AMBER HAIGH was a fun-loving 19-year-old who, because of an intellectual disability, witnessed life through the eyes of a child.
How she became the live-in lover of an orchard worker while his own wife lived alongside them is a mystery. How she vanished after giving birth to his child is another.
Today marks the ninth anniversary of Ms Haigh's disappearance and sets the stage for an emotionally charged coronial inquiry, which begins at Parramatta Local Court tomorrow. More than 30 witnesses will give evidence, some of which has never been publicly aired.
Detective Sergeant Keith Price, one of two investigating officers still in the police force, said this is a story set to unfold ''like no other''.
Ms Haigh, after finishing school in Sydney, headed to Kingsvale in the state's south to earn money during the cherry-picking season.
At first she stayed with an aunt who lived in the area, which brought great relief to her mother, Rosalind Wright. ''Amber was slow in her thinking; she was delayed in some ways … She was definitely vulnerable and very easily led.''
It remains unclear exactly how, but the teenager ended up living with a local married couple, Robert and Anne Geeves, about 2001. In his marital home, and while his wife, Anne, resided there, Mr Geeves engaged in a sexual relationship with Ms Haigh, who became pregnant with his child and gave birth to a baby boy.
Then, on June 19, 2002, Mr and Mrs Geeves walked into their local police station and reported Ms Haigh missing.
They said that two weeks before, on June 5, they had made a four-hour road trip to Sydney and dropped her at Campbelltown station late at night so she could visit a sick relative in hospital.
But the police had reason to doubt the story. Another woman, Janelle Goodwin, 29, had also previously become pregnant with Mr Geeves's child while living with the couple.
Unlike Ms Haigh though, her fate could not have been more certain. Ms Goodwin was shot dead on the night of June 20, 1993. Police found her body the next day in a shearing shed behind Mr Geeves's farmhouse. She had been stripped naked and tied with twine from her ankles to her neck. Blankets wrapped her body and a plastic shopping bag was fastened around her neck.
In a police statement tendered to the court, Mr Geeves told police he could not recall what had happened to Ms Goodwin, other than they had both been drinking and become involved in a violent row that ended with Ms Goodwin being shot with a rifle through the nose.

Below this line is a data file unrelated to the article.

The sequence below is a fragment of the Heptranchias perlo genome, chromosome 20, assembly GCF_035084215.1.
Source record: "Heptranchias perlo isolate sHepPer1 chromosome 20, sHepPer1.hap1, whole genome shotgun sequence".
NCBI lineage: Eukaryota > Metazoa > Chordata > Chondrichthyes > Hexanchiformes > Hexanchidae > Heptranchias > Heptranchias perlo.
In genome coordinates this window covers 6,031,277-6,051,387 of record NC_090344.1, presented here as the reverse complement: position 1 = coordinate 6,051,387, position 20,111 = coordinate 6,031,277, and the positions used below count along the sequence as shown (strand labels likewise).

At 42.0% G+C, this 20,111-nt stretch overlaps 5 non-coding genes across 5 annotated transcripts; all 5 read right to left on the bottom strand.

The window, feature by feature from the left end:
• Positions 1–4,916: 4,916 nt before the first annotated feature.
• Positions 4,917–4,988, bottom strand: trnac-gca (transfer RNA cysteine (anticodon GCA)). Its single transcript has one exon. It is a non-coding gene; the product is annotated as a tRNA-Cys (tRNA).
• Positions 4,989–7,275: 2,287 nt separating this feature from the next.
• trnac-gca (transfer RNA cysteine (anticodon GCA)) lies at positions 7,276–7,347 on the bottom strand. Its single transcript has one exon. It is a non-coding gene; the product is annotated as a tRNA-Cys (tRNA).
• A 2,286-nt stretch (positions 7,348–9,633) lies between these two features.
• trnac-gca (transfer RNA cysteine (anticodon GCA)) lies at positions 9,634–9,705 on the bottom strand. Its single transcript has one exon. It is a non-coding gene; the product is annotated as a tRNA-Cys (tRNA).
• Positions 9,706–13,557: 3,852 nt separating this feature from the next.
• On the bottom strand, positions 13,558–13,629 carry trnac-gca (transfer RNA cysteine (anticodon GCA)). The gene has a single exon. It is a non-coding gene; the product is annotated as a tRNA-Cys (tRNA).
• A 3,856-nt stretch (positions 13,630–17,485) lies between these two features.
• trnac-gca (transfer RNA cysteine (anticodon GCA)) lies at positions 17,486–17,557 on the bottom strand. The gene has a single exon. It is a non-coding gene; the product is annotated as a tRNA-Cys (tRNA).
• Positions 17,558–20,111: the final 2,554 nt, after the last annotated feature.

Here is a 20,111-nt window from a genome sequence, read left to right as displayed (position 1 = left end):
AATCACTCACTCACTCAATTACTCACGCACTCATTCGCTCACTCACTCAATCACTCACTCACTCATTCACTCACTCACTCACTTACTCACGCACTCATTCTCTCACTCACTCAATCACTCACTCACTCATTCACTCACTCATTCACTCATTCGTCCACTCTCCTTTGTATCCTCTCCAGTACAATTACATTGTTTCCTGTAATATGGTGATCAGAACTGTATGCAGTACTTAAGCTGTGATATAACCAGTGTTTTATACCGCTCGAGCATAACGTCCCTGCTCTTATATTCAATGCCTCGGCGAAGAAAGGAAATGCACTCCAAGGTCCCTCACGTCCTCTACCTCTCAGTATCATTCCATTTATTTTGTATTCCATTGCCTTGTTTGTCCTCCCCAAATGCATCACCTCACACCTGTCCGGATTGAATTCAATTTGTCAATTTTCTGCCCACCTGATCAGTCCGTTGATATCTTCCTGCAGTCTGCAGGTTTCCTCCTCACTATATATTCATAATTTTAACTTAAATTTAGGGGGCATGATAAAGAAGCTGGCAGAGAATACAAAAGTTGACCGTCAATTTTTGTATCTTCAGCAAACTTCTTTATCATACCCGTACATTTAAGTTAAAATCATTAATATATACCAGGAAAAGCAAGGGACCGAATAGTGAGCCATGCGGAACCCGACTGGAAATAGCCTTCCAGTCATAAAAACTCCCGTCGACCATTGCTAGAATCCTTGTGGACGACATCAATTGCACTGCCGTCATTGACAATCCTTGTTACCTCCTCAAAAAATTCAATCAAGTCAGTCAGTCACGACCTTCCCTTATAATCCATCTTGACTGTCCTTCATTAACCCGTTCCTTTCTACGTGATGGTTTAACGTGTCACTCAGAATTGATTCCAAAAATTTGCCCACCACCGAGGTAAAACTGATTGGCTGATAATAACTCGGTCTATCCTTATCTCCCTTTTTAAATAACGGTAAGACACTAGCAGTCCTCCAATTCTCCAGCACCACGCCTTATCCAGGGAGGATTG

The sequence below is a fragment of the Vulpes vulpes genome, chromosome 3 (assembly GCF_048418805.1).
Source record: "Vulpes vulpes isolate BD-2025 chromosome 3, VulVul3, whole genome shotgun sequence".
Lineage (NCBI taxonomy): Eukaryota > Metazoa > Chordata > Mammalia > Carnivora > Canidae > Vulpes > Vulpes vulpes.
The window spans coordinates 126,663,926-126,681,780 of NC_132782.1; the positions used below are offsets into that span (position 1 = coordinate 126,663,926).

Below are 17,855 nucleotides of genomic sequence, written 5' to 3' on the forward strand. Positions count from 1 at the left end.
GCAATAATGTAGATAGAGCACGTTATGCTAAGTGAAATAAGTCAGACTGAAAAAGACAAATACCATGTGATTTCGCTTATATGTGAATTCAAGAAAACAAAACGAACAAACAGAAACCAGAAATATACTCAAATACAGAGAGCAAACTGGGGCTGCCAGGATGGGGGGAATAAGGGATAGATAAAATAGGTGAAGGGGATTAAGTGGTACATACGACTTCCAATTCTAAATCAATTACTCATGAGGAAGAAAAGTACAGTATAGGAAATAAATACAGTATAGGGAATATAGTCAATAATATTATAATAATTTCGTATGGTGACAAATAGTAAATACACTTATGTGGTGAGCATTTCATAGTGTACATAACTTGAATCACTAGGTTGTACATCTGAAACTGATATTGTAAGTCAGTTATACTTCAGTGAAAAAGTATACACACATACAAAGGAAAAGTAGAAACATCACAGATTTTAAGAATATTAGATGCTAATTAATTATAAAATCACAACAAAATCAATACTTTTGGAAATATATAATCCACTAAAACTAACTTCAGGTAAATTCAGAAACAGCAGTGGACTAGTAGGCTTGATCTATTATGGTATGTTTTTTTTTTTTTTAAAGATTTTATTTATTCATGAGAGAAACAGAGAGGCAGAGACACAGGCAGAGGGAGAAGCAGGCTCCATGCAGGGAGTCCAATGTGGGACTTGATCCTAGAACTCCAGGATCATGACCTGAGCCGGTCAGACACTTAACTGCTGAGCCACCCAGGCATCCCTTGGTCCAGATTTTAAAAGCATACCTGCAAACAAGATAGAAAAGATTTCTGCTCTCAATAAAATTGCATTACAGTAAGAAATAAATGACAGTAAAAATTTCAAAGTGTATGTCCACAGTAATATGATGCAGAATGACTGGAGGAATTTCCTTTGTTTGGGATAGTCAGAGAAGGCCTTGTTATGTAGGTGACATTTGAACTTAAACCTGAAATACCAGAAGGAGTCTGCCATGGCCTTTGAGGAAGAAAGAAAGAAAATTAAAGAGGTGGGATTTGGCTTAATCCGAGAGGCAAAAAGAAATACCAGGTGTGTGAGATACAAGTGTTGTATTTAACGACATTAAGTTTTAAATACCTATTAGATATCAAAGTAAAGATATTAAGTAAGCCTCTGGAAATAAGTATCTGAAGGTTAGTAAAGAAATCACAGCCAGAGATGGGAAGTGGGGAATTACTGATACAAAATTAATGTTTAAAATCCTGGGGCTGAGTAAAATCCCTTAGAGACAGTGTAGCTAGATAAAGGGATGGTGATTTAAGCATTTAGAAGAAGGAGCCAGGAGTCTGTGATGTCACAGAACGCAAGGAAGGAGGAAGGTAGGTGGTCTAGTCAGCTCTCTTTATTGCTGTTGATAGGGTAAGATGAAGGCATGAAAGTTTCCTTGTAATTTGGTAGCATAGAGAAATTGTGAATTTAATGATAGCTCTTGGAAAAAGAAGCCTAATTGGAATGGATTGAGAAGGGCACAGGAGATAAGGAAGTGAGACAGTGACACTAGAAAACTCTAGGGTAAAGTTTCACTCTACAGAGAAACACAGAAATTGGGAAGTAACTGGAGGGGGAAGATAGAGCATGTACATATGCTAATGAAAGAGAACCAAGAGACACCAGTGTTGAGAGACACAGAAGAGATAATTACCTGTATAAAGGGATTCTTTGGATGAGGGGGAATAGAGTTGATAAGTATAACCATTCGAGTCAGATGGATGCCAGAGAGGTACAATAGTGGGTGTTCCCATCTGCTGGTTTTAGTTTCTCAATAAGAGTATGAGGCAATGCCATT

He told police that in a panic he had hosed down the crime scene next to his farmhouse and stored Ms Goodwin's body in a wheelbarrow.
He was charged with murder, and pleaded not guilty. A magistrate discharged him owing to insufficient evidence. The ruling meant the case could be prosecuted in the future.
After Ms Haigh disappeared, police launched a search of Mr Geeves's 160-hectare farm , and journeyed deep into a series of abandoned mine shafts scattered across the property.
No body was recovered but, in a twist, the investigation into Ms Haigh's disappearance led to Mr Geeves being charged with murder over Ms Goodwin's death. Prosecutors were confident: they had ballistics advice and fresh witness statements.
When the trial took place in 2006, Mr Geeves was found not guilty. The jury concluded it had been a terrible accident. What they did not know was that it was the second time Mr Geeves had been acquitted of serious charges.
In August 1986, two 13-year-old schoolgirls from nearby Young went missing after they failed to return home from school. When they resurfaced more than two weeks later, one filed a statement to police alleging that she had been kept prisoner in a wheat silo and sexually assaulted by Mr Geeves. The other girl contradicted the claims. Mr Geeves was charged with the sexual assault of a minor but was found not guilty.
Mr Geeves has been subpoenaed to give evidence at the coronial inquiry.
The Sun-Herald does not suggest that Mr Geeves was responsible for any sexual assault, nor that he should have been found guilty in relation to his prosecution involving the death of Ms Goodwin.
It is also not suggesting that he was responsible for the disappearance of Ms Haigh.
Mr Geeves and his wife tried to retain custody of the son that Ms Haigh left behind. That bid was thwarted and the boy is being raised by Ms Haigh's relatives.
Her mother, Ms Wright, chooses not to dwell on Mr Geeves because, emotionally, she cannot afford to. But she does not believe her daughter ever made it to Campbelltown station.
''This is a very difficult time for myself and my family,'' she said in a statement. ''It will never be over for me until they find my daughter.''